Is this way in which you are to work with the Return channels then?
    Last edited by mr_es335; 05-25-2018 at 04:53 PM. Reason: Update

  8. #8
    Join Date
    May 2004
    Location
    Portland, Maine U.S.A.
    Posts
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    Default Re: AUX: A Scenario and a Question

    Take one channel. Send it post fader to the aux at unity gain. Bring the return level to unity. Put a high resolution meter on the output buss. Mute and unmute the return. Record the difference in level on the meter.

    I would expect a 6db difference because you are making two channels worth of signal by duplicating it into the aux bus. 6db would reflect that doubling. If it is an issue, lower the return fader by 6db.

    The same thing would happen if you duplicated the track to a second one.

    If you are sending pre-fader then the results would be different depending upon the original recorded level of the track.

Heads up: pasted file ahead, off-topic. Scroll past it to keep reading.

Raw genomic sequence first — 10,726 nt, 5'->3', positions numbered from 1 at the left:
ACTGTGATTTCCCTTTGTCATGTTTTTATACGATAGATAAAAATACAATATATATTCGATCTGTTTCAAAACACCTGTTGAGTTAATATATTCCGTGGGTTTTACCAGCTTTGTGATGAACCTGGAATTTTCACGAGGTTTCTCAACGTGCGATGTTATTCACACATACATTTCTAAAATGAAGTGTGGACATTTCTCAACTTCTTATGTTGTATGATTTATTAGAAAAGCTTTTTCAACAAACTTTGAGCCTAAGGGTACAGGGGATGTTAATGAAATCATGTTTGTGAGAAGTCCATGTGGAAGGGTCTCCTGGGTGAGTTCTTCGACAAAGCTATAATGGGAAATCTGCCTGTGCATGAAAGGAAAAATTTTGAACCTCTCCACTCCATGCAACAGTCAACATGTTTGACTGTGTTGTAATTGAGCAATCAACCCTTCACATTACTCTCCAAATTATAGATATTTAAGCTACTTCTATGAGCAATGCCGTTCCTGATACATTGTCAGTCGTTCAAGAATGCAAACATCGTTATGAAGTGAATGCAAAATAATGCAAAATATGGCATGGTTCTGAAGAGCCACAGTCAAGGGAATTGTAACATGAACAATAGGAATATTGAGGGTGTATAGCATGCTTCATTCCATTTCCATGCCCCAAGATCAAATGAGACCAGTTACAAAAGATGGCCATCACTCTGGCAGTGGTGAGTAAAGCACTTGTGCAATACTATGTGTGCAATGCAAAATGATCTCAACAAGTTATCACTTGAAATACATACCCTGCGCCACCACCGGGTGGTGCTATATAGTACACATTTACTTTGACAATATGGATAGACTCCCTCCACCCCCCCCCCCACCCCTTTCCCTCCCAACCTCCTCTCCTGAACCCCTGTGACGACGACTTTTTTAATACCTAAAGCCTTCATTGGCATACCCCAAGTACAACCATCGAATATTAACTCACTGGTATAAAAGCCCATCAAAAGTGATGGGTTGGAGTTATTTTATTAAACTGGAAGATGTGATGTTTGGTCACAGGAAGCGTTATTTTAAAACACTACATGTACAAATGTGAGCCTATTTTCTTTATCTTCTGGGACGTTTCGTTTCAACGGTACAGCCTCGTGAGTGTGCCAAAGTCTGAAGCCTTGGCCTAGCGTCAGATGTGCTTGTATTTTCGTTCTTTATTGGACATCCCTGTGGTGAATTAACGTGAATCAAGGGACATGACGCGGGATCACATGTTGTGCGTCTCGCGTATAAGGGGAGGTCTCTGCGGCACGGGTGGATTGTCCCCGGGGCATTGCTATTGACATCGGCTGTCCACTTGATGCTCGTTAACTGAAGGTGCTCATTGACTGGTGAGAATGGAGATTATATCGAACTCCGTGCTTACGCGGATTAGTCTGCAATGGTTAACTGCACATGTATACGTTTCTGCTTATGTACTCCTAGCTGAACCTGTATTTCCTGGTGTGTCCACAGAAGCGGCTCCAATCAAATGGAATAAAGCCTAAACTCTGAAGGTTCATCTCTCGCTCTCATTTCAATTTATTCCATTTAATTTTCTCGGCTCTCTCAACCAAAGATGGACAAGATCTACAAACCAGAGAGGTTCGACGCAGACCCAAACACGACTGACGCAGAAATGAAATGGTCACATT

Last edited by MMP; 05-25-2018 at 05:25 PM.
    Michael McInnis Productions

  9. #9

    Default Re: AUX: A Scenario and a Question

    Maybe I'm missing something, here, guys, but it seems to me that if the reverb is set to full wet, there should be no signal doubling, just the increase in level that the reverb adds. That appears to be the dilemma: 100% wet reverb, yet an apparent increase in the source volume. Do I have that right?

    My best guess in that case would be that something is set wrong in the reverb plug-in. You could test that by substituting another plug-in that has a full wet mode. But first, why not adjust the wet/dry fader/knob and see how or if it changes things. That might tell you something.

    It's either that or there's some other routing/patching thing going on that you're missing. (Again, unless I'm missing something.)
    Dave "it aint the heat, it's the humidity" Labrecque
    Becket, Massachusetts

  10. #10

    Default Re: AUX: A Scenario and a Question

    The SS Reverb, for example, has separate controls for Dry and Wet. So you could easily set the sliders to full wet and 50 percent dry.
    Ian Alexander
    VO Talent/Audio Producer
    www.IanAlexander.com